Johnny reluctantly complied by putting his gun belt on the floor inside the Pullman car. He noticed the LT. Guv and Dr. Banning were being herded out the back door to the staging ground in front of the coal tower by two hefty men. Cowboys, miners, guns for hire? The Pinkerton agent was still lying on the floor either unconscious or dead. He couldn't tell which.

Talbot reached inside the work car door and picked up his bulging saddlebags and a horse quirt. They exited the train, with Johnny helping Scott down the steps, to where all the other men, including the boy Casey, were standing disarmed.

“Timothy,” said Talbot to the giant, “Madrid's your responsibility. Don't trust him for a minute. He's a slippery one and as you know the key to the whole game. Keep your eyes on him at all times.”

Two big buckskin horses were brought up to the train.

“Only two horses?” asked Talbot, displeased.

“That's all the boss man sent,” replied the giant.

“Hmm, there's been a change of plans. My job here is done. Mr. Madrid here was starting to figure it out and they'll know soon enough when they get the wire on who owned the Sonora Lancer mine before them. I'll take one horse. The Lancers can ride double.” At the LT. Governor surprised expression, he said, “You think I didn't see you send the telegram?”

George didn't give him the satisfaction of an answer.

Snidely, Talbot boasted, “It's what you've been paying me for. Too keep a step ahead of you.”

The giant wasted no time in scooping Scott up like a small child by the back of the waist and slamming him down on the saddle. Scott lost all the color he had. His foot throbbed and he could feel the blood flooding his boot and draining through the hole in the sole.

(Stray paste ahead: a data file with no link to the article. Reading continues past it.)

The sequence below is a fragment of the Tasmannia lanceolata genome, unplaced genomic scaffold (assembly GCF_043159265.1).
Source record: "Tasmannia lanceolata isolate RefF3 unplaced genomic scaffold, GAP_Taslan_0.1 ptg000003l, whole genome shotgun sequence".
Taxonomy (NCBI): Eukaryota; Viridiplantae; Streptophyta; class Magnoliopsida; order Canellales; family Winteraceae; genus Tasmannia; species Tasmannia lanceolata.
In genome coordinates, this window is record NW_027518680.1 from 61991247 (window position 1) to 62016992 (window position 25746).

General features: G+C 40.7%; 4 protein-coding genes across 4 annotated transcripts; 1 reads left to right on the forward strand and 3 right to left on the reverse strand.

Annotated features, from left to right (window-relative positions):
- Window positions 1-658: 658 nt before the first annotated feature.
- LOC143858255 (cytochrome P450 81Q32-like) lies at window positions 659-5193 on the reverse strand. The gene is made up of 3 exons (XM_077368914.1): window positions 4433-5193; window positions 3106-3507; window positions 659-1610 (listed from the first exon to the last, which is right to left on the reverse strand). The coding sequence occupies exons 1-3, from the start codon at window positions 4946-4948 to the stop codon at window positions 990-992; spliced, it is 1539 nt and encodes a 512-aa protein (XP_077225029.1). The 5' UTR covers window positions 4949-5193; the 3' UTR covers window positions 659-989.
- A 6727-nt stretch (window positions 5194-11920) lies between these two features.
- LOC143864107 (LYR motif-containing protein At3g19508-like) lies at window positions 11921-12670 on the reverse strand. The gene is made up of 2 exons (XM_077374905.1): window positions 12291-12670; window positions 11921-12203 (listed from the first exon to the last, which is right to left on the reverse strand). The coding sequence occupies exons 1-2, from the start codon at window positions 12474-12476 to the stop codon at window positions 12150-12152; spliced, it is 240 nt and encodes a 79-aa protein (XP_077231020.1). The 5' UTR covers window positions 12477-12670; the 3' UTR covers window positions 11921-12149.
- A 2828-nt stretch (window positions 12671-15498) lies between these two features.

The giant ordered one of two men covering them with a gun, “Matt! Tie his hands to the horn. Make sure they're tight,”

When it was his turn, Johnny knew it was going to hurt, so he took a deep breath and clenched his teeth when he felt himself lifted into the air. He too was slammed down hard behind Scott. Pain vibrated up his back and down his left leg, making him light-headed for some time. His hands were roughly tied around Scott's waist. Then to his horror, his right foot was tied to Scott's right foot and secured to the stirrup. One misstep from the horse and we're done for. The other foot was tied the same way. Trussed up like a turkey ready to be delivered to the chopping block.

“Now, if'n you boys keep your bazoo shut, I won't gag you. Ya hear?”

 Johnny, with fire in his eyes, nodded his head yes as did Scott.

“Good. We'll get along real fine like.”